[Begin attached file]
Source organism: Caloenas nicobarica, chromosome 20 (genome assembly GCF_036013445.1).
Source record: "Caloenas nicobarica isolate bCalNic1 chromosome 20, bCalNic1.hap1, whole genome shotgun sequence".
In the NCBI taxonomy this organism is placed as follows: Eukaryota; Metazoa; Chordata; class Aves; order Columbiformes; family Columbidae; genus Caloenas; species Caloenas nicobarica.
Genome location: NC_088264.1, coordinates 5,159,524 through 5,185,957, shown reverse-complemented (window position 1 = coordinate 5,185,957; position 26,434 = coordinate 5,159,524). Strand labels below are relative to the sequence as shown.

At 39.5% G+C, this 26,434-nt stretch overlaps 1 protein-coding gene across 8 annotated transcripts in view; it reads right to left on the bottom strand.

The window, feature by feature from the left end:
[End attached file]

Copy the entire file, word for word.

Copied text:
Source organism: Caloenas nicobarica, chromosome 20 (genome assembly GCF_036013445.1).
Source record: "Caloenas nicobarica isolate bCalNic1 chromosome 20, bCalNic1.hap1, whole genome shotgun sequence".
In the NCBI taxonomy this organism is placed as follows: Eukaryota; Metazoa; Chordata; class Aves; order Columbiformes; family Columbidae; genus Caloenas; species Caloenas nicobarica.
Genome location: NC_088264.1, coordinates 5,159,524 through 5,185,957, shown reverse-complemented (window position 1 = coordinate 5,185,957; position 26,434 = coordinate 5,159,524). Strand labels below are relative to the sequence as shown.

At 39.5% G+C, this 26,434-nt stretch overlaps 1 protein-coding gene across 8 annotated transcripts in view; it reads right to left on the bottom strand.

The window, feature by feature from the left end: